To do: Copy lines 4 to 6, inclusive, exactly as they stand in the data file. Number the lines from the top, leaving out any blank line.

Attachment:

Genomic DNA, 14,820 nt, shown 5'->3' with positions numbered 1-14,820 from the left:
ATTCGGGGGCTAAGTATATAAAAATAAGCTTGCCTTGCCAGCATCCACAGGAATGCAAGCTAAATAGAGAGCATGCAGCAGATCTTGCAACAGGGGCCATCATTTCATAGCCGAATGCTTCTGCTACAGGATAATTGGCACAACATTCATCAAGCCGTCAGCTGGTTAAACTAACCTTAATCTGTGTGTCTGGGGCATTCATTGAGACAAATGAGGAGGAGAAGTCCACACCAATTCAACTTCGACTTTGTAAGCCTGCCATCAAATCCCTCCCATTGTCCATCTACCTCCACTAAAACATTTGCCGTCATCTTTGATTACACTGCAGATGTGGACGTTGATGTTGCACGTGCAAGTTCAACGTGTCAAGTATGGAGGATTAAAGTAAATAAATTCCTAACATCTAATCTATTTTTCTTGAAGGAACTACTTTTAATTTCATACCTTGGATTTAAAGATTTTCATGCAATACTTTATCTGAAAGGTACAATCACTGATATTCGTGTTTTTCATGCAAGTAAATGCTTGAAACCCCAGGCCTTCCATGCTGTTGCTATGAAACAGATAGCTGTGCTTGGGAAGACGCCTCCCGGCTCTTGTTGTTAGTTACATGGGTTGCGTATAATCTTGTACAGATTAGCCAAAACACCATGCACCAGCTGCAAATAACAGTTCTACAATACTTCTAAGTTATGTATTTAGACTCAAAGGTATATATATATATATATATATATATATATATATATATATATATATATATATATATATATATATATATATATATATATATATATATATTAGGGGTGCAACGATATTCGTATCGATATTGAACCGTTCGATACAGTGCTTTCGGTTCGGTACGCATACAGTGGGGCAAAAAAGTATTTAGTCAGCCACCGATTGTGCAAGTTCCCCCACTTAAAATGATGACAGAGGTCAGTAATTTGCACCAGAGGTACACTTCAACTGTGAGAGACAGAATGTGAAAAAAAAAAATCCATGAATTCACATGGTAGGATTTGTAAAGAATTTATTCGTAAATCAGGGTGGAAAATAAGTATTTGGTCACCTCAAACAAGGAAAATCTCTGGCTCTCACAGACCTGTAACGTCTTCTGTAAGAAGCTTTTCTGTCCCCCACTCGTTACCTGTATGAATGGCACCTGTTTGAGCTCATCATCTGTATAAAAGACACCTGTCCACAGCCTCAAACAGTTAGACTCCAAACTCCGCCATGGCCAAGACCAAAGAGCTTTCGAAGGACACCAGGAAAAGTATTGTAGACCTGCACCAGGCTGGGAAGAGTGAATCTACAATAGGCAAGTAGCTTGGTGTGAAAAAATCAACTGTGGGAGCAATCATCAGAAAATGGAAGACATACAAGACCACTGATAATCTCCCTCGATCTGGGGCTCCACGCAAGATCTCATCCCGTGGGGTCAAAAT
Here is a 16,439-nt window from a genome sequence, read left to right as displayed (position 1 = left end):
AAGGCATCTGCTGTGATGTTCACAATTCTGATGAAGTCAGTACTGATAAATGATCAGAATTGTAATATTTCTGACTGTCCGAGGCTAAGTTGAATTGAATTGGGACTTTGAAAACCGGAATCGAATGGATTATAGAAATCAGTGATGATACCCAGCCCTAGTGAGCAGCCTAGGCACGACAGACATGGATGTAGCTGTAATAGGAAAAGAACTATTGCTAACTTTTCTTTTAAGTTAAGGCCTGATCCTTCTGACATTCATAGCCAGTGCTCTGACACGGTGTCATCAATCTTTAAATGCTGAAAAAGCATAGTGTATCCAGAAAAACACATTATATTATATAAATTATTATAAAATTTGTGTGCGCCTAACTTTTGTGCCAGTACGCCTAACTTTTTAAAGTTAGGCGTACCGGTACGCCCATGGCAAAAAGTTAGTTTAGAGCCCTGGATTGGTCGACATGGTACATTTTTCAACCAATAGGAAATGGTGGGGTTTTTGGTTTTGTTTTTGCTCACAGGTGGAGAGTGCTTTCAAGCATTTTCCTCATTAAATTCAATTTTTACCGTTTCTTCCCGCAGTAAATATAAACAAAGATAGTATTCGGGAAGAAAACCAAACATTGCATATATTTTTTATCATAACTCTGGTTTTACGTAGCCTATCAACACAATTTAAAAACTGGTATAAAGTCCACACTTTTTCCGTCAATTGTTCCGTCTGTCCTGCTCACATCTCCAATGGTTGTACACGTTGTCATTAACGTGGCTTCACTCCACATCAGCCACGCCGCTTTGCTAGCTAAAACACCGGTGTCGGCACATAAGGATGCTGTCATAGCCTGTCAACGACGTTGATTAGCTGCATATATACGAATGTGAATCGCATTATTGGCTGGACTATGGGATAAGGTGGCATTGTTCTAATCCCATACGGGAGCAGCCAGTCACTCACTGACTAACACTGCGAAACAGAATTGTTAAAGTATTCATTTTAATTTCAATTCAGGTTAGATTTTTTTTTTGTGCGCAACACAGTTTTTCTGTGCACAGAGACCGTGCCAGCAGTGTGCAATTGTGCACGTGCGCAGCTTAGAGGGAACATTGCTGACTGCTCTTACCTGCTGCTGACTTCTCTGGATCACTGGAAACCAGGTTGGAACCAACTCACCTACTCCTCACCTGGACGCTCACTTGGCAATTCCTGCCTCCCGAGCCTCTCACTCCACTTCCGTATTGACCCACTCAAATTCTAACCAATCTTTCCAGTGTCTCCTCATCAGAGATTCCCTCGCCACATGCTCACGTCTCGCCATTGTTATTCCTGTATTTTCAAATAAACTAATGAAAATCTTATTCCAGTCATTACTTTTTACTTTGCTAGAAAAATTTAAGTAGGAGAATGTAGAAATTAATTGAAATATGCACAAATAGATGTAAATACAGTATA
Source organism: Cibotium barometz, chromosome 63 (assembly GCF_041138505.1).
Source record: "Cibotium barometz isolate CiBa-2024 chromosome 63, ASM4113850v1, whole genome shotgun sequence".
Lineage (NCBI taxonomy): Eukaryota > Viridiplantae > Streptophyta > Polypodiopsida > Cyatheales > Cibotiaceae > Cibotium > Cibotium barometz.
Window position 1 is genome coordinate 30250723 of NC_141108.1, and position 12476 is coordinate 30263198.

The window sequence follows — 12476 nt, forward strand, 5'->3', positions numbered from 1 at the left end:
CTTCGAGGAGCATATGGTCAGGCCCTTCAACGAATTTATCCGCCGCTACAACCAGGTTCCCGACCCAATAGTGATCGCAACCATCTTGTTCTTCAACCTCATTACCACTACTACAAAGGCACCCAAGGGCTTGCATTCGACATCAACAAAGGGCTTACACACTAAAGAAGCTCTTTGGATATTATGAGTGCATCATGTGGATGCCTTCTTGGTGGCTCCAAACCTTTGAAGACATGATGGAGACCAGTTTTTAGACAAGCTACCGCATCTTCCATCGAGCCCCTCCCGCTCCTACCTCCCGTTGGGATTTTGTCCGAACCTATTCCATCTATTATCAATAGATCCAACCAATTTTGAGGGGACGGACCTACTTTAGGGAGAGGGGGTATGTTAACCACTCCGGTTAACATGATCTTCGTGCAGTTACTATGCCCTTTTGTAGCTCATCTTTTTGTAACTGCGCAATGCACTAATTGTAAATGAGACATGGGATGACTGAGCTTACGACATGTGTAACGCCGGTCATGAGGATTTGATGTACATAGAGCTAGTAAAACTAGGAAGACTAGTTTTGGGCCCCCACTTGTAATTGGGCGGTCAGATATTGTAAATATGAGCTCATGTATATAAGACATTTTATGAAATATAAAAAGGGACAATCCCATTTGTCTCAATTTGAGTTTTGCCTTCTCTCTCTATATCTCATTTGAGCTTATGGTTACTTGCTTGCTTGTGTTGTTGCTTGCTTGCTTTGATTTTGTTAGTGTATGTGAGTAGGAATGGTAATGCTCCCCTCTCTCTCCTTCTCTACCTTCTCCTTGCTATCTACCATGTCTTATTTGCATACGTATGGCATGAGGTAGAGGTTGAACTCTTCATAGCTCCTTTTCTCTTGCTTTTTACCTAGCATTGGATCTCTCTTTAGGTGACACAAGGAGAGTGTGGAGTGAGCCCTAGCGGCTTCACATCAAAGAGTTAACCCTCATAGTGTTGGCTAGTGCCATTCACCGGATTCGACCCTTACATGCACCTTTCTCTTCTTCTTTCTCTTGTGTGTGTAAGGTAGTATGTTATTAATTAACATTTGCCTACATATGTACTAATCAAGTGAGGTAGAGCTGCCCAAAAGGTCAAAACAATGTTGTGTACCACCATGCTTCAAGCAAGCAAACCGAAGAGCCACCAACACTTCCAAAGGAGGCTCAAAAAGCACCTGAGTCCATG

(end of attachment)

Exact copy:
AAGGCATCTGCTGTGATGTTCACAATTCTGATGAAGTCAGTACTGATAAATGATCAGAATTGTAATATTTCTGACTGTCCGAGGCTAAGTTGAATTGAATTGGGACTTTGAAAACCGGAATCGAATGGATTATAGAAATCAGTGATGATACCCAGCCCTAGTGAGCAGCCTAGGCACGACAGACATGGATGTAGCTGTAATAGGAAAAGAACTATTGCTAACTTTTCTTTTAAGTTAAGGCCTGATCCTTCTGACATTCATAGCCAGTGCTCTGACACGGTGTCATCAATCTTTAAATGCTGAAAAAGCATAGTGTATCCAGAAAAACACATTATATTATATAAATTATTATAAAATTTGTGTGCGCCTAACTTTTGTGCCAGTACGCCTAACTTTTTAAAGTTAGGCGTACCGGTACGCCCATGGCAAAAAGTTAGTTTAGAGCCCTGGATTGGTCGACATGGTACATTTTTCAACCAATAGGAAATGGTGGGGTTTTTGGTTTTGTTTTTGCTCACAGGTGGAGAGTGCTTTCAAGCATTTTCCTCATTAAATTCAATTTTTACCGTTTCTTCCCGCAGTAAATATAAACAAAGATAGTATTCGGGAAGAAAACCAAACATTGCATATATTTTTTATCATAACTCTGGTTTTACGTAGCCTATCAACACAATTTAAAAACTGGTATAAAGTCCACACTTTTTCCGTCAATTGTTCCGTCTGTCCTGCTCACATCTCCAATGGTTGTACACGTTGTCATTAACGTGGCTTCACTCCACATCAGCCACGCCGCTTTGCTAGCTAAAACACCGGTGTCGGCACATAAGGATGCTGTCATAGCCTGTCAACGACGTTGATTAGCTGCATATATACGAATGTGAATCGCATTATTGGCTGGACTATGGGATAAGGTGGCATTGTTCTAATCCCATACGGGAGCAGCCAGTCACTCACTGACTAACACTGCGAAACAGAATTGTTAAAGTATTCATTTTAATTTCAATTCAGGTTAGATTTTTTTTTTGTGCGCAACACAGTTTTTCTGTGCACAGAGACCGTGCCAGCAGTGTGCAATTGTGCACGTGCGCAGCTTAGAGGGAACATTGCTGACTGCTCTTACCTGCTGCTGACTTCTCTGGATCACTGGAAACCAGGTTGGAACCAACTCACCTACTCCTCACCTGGACGCTCACTTGGCAATTCCTGCCTCCCGAGCCTCTCACTCCACTTCCGTATTGACCCACTCAAATTCTAACCAATCTTTCCAGTGTCTCCTCATCAGAGATTCCCTCGCCACATGCTCACGTCTCGCCATTGTTATTCCTGTATTTTCAAATAAACTAATGAAAATCTTATTCCAGTCATTACTTTTTACTTTGCTAGAAAAATTTAAGTAGGAGAATGTAGAAATTAATTGAAATATGCACAAATAGATGTAAATACAGTATA
Source organism: Cibotium barometz, chromosome 63 (assembly GCF_041138505.1).
Source record: "Cibotium barometz isolate CiBa-2024 chromosome 63, ASM4113850v1, whole genome shotgun sequence".